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7th Circuit: Probationary phone records are admissible evidence

May 31, 2016
Scott Roberts
The 7th Circuit Court of Appeals has ruled evidence of a deceased man’s phone numbers provided to his probation officer is not inadmissible hearsay and those records should be included in another man’s criminal case.
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Judge orders release of documents in Trump University suit

May 31, 2016
 Associated Press, IL Staff
A federal judge with connections to Indiana is ordering the release of Trump University internal documents in a class-action lawsuit against the now-defunct real estate school owned by presumptive Republican presidential nominee Donald Trump.
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  1. "So we broke with England for the right to "off" our preborn progeny at will, and allow the processing plant doing the dirty deeds (dirt cheap) to profit on the marketing of those "products of conception." I was completely maleducated on our nation's founding, it would seem. (But I know the ACLU is hard at work to remedy that, too.)" Well, you know, we're just following in the footsteps of our founders who raped women, raped slaves, raped children, maimed immigrants, sold children, stole property, broke promises, broke apart families, killed natives... You know, good God fearing down home Christian folk! :/

  2. Who gives a rats behind about all the fluffy ranking nonsense. What students having to pay off debt need to know is that all schools aren't created equal and students from many schools don't have a snowball's chance of getting a decent paying job straight out of law school. Their lowly ranked lawschool won't tell them that though. When schools start honestly (accurately) reporting *those numbers, things will get interesting real quick, and the looks on student's faces will be priceless!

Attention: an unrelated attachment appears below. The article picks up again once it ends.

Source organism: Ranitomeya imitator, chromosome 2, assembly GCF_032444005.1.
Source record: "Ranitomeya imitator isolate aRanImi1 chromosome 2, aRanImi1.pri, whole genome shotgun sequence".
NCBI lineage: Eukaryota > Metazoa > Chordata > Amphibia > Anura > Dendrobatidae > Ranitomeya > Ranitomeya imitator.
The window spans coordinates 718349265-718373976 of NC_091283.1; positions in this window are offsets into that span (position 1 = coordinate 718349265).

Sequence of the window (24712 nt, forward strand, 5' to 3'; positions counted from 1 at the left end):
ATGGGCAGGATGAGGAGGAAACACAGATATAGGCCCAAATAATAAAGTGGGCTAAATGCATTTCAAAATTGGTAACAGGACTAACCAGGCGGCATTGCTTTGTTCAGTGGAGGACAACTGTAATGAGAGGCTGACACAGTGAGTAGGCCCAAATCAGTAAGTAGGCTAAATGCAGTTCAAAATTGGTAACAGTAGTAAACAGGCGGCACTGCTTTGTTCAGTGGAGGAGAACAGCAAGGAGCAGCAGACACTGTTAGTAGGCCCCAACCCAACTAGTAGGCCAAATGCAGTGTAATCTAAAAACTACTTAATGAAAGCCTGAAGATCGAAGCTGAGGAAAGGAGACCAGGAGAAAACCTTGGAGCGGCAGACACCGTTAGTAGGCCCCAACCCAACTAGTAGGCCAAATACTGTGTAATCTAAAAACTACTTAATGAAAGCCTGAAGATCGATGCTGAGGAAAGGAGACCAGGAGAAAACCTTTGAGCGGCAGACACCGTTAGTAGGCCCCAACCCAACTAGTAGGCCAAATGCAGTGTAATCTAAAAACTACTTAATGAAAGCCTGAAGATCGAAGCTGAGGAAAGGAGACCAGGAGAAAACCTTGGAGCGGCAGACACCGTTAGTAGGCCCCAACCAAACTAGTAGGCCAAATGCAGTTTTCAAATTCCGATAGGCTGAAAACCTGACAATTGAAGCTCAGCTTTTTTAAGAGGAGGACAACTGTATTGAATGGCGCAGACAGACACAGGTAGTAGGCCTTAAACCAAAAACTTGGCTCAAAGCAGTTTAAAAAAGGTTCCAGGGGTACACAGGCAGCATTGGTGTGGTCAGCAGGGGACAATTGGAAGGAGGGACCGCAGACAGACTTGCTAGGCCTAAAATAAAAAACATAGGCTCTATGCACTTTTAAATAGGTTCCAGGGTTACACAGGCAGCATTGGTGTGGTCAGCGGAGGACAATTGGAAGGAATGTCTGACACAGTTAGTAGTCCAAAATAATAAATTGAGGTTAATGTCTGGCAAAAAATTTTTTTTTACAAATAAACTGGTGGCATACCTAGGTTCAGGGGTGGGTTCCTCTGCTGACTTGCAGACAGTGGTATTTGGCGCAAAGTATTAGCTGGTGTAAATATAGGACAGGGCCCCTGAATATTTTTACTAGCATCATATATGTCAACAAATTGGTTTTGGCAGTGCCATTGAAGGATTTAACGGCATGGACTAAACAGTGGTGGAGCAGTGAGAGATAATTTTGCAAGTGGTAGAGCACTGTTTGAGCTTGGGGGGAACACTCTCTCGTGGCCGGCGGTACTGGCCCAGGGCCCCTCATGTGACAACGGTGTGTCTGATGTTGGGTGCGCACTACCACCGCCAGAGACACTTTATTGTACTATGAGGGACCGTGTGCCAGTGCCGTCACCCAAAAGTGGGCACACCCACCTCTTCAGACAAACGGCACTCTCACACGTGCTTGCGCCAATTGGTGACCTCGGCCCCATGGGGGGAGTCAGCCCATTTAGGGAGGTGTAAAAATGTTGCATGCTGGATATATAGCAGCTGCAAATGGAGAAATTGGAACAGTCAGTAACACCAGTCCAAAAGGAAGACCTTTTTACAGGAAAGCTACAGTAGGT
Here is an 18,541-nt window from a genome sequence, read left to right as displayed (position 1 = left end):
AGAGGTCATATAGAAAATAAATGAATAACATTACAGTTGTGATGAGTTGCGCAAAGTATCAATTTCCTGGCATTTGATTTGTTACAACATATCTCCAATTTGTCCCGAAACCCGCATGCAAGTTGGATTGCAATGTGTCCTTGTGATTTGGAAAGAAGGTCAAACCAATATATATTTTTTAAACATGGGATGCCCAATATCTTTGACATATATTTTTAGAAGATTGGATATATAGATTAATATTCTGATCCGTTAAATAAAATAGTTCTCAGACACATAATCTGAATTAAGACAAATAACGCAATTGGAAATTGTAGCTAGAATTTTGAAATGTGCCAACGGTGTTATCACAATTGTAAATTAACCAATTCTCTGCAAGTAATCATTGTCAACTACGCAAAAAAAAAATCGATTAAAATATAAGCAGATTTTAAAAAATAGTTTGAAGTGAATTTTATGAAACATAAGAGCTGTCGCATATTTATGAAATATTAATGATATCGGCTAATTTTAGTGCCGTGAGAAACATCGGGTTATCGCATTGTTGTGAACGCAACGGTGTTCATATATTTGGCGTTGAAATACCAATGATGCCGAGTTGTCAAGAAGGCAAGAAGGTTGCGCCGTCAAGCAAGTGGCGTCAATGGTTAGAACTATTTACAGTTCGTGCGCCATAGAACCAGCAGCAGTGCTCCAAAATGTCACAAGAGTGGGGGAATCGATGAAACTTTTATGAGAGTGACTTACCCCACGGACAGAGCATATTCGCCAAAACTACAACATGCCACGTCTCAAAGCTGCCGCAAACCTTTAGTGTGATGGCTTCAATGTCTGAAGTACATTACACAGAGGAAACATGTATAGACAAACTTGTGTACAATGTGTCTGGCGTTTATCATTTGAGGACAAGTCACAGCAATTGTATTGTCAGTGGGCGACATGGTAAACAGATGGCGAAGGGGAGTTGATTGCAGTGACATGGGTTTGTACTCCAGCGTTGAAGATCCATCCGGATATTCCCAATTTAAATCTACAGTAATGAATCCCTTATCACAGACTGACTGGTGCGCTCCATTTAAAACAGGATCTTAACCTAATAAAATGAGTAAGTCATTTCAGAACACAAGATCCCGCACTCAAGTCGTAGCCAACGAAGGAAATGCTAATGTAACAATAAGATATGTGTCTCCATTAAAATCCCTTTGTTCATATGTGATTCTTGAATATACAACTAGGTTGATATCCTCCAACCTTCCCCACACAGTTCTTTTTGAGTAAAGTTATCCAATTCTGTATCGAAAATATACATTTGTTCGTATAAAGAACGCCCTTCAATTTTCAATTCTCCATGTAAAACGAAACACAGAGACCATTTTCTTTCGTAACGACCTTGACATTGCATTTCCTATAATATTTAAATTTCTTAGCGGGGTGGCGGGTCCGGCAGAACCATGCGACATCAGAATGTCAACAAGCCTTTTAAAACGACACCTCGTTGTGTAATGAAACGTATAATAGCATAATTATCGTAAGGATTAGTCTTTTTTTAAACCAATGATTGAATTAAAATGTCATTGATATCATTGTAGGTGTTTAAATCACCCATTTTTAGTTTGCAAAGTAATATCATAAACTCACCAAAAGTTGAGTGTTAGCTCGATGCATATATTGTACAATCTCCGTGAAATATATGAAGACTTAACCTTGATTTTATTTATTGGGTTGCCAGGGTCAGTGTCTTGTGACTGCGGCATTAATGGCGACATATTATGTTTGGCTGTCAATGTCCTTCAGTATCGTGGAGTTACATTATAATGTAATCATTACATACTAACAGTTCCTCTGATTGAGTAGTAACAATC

3. Whilst it may be true that Judges and Justices enjoy such freedom of time and effort, it certainly does not hold true for the average working person. To say that one must 1) take a day or a half day off work every 3 months, 2) gather a list of information including recent photographs, and 3) set up a time that is convenient for the local sheriff or other such office to complete the registry is more than a bit near-sighted. This may be procedural, and hence, in the near-sighted minds of the court, not 'punishment,' but it is in fact 'punishment.' The local sheriffs probably feel a little punished too by the overwork. Registries serve to punish the offender whilst simultaneously providing the public at large with a false sense of security. The false sense of security is dangerous to the public who may not exercise due diligence by thinking there are no offenders in their locale. In fact, the registry only informs them of those who have been convicted.

  4. Unfortunately, the court doesn't understand the difference between ebidta and adjusted ebidta as they clearly got the ruling wrong based on their misunderstanding

  5. A common refrain in the comments on this website comes from people who cannot locate attorneys willing put justice over retainers. At the same time the judiciary threatens to make pro bono work mandatory, seemingly noting the same concern. But what happens to attorneys who have the chumptzah to threatened the legal status quo in Indiana? Ask Gary Welch, ask Paul Ogden, ask me. Speak truth to power, suffer horrendously accordingly. No wonder Hoosier attorneys who want to keep in good graces merely chase the dollars ... the powers that be have no concerns as to those who are ever for sale to the highest bidder ... for those even willing to compromise for $$$ never allow either justice or constitutionality to cause them to stand up to injustice or unconstitutionality. And the bad apples in the Hoosier barrel, like this one, just keep rotting.